CHamilton

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Sunday Train: The Proposed Chicago - Fort Wayne - Columbus Rapid Rail Service

The Northeast Indiana Passenger Rail Association, on 28 June 2013, announced the results of their study of a Northern Indiana / Ohio rail corridor to Chicago:
The proposed system would operate twelve trains each way per day, including at least six express schedules. With modern diesel equipment running at speeds of up to 110 miles per hour to start, the three-hundred mile trip between downtown Chicago and downtown Columbus would normally require only three hours, forty-five minutes (express service), or four hours (local service). Track and safety improvements in a potential future phase would support speeds up to 130 mph and a downtown Chicago to downtown Columbus express time of three hours, twenty minutes.
Longer time readers of the Sunday Train may recognize this as a piece of the Ohio Hub project, first developed in the 1990's. At the time that the Ohio Hub was originally developed, the Fort Wayne to Chicago link was slated to be the second connection from Ohio to Chicago, with the envisioned phasing being:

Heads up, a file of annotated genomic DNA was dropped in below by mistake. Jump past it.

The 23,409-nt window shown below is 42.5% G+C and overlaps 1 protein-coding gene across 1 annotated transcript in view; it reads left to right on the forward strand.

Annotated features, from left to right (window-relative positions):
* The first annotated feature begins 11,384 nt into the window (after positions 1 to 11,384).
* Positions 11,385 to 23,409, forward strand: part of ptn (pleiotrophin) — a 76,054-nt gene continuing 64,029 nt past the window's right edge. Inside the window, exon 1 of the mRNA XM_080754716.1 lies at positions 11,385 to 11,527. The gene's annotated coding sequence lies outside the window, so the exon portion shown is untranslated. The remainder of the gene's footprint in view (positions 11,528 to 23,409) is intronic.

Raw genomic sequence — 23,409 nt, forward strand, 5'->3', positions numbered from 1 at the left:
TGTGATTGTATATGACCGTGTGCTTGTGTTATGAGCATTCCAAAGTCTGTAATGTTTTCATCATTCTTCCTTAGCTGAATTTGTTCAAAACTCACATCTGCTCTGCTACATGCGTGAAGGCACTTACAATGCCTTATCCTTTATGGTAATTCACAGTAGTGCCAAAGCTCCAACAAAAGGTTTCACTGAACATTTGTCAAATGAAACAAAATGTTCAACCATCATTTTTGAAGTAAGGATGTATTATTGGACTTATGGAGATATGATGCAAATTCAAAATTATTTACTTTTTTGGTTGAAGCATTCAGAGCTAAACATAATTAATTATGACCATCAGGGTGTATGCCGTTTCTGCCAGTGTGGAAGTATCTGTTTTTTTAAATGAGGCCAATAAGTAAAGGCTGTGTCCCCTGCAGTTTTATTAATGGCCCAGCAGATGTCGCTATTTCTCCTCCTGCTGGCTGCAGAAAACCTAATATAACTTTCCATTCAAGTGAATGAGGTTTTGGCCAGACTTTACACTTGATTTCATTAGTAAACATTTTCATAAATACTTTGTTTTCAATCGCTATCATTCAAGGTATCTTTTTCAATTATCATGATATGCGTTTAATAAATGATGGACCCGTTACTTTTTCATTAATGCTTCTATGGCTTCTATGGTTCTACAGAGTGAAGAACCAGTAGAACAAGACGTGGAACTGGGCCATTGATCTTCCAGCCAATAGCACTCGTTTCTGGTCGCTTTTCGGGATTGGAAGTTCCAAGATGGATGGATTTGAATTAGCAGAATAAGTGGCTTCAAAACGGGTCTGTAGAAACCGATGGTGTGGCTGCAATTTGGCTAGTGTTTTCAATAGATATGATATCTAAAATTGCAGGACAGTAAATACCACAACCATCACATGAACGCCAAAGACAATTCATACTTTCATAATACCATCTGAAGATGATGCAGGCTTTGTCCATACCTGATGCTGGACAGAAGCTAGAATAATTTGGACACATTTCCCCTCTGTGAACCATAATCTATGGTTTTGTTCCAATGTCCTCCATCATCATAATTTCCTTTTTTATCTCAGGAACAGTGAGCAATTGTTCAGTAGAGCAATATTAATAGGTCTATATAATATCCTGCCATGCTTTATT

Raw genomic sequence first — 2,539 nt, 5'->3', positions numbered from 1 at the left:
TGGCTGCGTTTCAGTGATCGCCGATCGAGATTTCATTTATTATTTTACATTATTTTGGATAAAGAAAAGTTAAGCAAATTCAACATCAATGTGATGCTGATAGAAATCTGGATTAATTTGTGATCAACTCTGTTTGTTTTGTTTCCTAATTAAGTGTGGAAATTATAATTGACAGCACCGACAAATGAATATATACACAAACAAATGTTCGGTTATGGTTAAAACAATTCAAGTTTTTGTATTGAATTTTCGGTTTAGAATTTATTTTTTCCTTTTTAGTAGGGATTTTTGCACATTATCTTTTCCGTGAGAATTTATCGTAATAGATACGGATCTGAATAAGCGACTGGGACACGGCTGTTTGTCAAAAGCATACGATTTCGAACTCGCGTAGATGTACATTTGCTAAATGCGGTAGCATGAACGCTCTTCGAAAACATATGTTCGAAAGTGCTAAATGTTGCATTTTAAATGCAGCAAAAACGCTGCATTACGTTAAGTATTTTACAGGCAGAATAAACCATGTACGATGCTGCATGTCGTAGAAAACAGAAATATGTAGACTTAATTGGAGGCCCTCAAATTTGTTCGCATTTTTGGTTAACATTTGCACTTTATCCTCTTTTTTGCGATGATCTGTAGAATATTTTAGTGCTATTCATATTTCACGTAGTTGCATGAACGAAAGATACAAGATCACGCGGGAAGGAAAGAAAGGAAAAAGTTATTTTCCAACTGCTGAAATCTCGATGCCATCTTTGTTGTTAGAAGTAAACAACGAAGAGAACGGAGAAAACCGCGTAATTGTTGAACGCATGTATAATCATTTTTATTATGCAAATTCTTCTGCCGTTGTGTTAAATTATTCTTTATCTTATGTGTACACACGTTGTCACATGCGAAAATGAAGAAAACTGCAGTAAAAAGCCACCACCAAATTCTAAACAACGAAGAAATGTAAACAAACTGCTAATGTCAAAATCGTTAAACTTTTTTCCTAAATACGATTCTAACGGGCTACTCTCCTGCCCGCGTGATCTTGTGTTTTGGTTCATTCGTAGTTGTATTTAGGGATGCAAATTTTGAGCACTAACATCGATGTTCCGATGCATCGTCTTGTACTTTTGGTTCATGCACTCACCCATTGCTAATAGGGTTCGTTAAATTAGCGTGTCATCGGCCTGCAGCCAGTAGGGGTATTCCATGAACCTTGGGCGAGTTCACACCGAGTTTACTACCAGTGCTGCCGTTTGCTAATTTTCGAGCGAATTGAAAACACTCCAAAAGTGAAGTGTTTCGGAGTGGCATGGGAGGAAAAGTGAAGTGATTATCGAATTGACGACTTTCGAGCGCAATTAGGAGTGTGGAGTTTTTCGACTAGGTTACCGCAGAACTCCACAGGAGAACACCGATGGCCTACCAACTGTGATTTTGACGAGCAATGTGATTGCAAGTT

• Phase 1: Chicago to Detroit; and Cincinnati - Columbus - Cleveland ~ the Triple C backbone of the Ohio Hub
  • Phase 2: Cleveland to Toledo, Toledo to Detroit, completing Cleveland to Chicago via Michigan
  • Phase 3: Fort Wayne to Chicago; Toledo to Fort Wayne; Columbus to Fort Wayne; Cincinnati - Indianapolis - Gary - Chicago, completing Dayton/Cincinnati to Chicago via Indianapolis and Columbus/Cleveland to Chicago via Fort Wayne
  • Phase 4: Cleveland to Pittsburgh via Youngstown, connecting with services to Philadelphia / New York on the Keystone Corridor
  • Phase 5: Columbus to Pittsburgh, connecting with services to Philadelphia / New York on the Keystone Corridor
  • Phase 6: Cleveland to Toronto via Buffalo and Niagara Falls, connecting with services to New York and Boston on the Empire Corridor